Negative Space for Textures

I have previously (November 19, 2013) posted about negative space in portraits. While negative space adds interest to most portraits, it is even more important when adding texture. Here are the before and after versions of a portrait of Karen Hernandez:

Before adding textures.

Before adding textures.

After adding textures.

After adding textures.

In this case, two textures were added to the wall, but only one of the two was added to the concrete balustrade and balusters.

Here is another example of texturizing negative space, this time featuring Tina Tiara:

Before adding textures.

Before adding textures.

After adding textures.

After adding textures.

Again, even more interest and mystery has been added by the use of textures. As in the previous example, the wall behind Tina has two textures added, and the wall on the right has only one of them applied. Negative space behind the model can take more texturizing, whereas negative space in the foreground should have less. Otherwise, a strong foreground texture may draw the viewer's eyes away from the model.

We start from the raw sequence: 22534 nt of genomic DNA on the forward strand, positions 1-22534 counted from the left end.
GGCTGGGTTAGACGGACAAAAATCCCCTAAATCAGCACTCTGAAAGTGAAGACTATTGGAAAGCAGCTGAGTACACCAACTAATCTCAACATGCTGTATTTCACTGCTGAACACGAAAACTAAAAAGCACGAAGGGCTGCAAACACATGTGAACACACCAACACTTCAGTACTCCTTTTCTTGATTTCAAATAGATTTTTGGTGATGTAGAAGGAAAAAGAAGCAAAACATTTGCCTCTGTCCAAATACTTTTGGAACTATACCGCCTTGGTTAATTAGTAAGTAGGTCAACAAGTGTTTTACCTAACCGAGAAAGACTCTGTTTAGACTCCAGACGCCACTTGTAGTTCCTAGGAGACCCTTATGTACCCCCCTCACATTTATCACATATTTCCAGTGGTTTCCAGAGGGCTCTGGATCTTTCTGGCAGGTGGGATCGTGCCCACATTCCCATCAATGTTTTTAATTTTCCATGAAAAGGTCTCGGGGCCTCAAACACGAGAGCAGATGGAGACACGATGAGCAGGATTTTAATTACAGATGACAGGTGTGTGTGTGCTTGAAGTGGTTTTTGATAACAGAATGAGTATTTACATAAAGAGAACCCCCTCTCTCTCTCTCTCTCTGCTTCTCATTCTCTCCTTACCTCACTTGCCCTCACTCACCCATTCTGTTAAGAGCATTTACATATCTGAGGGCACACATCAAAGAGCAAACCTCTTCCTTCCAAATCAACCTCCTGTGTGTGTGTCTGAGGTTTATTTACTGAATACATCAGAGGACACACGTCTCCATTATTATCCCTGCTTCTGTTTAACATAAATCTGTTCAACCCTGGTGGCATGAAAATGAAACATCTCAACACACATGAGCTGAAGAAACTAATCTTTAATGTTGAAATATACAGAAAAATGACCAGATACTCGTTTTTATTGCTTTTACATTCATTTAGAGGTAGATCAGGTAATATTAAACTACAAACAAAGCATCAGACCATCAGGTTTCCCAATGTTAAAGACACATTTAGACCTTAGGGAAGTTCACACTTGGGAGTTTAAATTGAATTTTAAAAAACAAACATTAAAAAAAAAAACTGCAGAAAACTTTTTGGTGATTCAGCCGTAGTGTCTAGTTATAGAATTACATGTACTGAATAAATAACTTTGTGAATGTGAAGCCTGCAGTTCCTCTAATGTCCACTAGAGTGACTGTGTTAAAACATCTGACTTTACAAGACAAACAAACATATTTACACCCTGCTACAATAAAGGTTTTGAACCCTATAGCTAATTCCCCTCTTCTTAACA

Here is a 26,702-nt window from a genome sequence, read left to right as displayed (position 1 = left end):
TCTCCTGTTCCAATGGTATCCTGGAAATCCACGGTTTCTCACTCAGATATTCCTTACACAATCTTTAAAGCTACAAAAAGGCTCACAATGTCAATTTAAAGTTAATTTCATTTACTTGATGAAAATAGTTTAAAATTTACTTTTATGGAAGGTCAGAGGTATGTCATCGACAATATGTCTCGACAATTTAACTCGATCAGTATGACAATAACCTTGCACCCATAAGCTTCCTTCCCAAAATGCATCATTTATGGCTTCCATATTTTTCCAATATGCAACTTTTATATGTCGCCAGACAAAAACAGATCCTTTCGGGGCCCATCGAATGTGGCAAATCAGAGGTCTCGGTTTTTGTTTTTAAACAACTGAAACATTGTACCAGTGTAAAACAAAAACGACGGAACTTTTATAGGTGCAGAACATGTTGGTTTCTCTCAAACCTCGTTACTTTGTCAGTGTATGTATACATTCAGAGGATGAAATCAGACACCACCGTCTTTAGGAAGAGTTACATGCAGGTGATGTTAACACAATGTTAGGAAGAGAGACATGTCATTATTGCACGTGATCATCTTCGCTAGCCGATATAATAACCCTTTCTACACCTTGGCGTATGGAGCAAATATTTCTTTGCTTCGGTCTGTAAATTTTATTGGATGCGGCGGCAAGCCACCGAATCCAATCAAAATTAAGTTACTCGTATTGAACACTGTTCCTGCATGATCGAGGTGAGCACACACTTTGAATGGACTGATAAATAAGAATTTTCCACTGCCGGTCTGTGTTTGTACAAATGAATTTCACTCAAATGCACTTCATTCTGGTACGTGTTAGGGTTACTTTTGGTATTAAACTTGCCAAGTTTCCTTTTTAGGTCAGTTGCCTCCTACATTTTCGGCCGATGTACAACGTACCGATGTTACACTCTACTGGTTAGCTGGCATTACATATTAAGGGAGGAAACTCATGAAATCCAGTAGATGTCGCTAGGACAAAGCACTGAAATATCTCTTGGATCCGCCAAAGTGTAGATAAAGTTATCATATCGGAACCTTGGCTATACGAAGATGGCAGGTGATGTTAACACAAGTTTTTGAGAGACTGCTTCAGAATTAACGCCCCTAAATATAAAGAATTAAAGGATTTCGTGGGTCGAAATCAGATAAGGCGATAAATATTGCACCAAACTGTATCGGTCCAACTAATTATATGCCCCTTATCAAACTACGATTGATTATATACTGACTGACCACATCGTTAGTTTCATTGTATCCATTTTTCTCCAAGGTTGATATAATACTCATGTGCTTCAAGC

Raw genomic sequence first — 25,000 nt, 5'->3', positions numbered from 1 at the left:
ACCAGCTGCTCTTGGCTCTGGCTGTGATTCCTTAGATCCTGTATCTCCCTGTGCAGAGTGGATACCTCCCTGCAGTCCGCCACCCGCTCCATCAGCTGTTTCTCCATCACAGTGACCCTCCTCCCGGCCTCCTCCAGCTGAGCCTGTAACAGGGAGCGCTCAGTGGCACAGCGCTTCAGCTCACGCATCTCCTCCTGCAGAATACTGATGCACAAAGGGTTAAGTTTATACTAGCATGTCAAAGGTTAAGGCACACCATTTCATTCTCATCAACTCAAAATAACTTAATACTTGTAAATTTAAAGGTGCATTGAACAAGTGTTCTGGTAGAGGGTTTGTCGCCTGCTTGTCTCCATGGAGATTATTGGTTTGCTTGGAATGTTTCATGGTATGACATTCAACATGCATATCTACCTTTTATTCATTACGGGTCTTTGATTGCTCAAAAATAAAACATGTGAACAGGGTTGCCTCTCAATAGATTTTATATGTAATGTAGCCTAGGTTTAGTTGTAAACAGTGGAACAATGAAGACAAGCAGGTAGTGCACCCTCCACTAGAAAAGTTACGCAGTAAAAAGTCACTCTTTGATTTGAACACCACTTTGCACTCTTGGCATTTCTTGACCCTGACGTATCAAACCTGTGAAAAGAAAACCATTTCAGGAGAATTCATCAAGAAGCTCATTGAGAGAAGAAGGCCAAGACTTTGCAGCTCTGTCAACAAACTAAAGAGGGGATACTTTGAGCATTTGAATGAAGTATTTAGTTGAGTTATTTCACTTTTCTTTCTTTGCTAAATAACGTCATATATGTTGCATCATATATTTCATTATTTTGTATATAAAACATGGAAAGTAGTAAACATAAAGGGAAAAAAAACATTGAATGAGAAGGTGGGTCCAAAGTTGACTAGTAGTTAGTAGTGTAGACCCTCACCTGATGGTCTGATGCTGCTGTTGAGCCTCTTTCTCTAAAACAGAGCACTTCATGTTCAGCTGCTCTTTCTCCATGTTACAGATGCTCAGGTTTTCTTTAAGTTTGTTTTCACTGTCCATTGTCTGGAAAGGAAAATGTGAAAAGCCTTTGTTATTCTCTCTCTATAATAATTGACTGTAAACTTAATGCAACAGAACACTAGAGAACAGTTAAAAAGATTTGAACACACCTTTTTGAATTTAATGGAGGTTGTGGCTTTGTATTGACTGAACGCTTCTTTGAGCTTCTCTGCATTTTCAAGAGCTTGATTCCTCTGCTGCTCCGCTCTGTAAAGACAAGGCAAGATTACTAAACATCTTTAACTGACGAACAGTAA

Finally, here is an example of Andrelica:

Before adding texture.

Before adding texture.

Here, the roman shades provide negative space that could be used for adding textures. This image could also be cropped any number of ways:

A cropped version with little negative space.

A cropped version with little negative space.

However, if the uncropped version is texturized, this is the result:

Uncropped version with textures added.

Uncropped version with textures added.

In summary, textures need their own space in the image. Images with negative space are ideal for adding textures.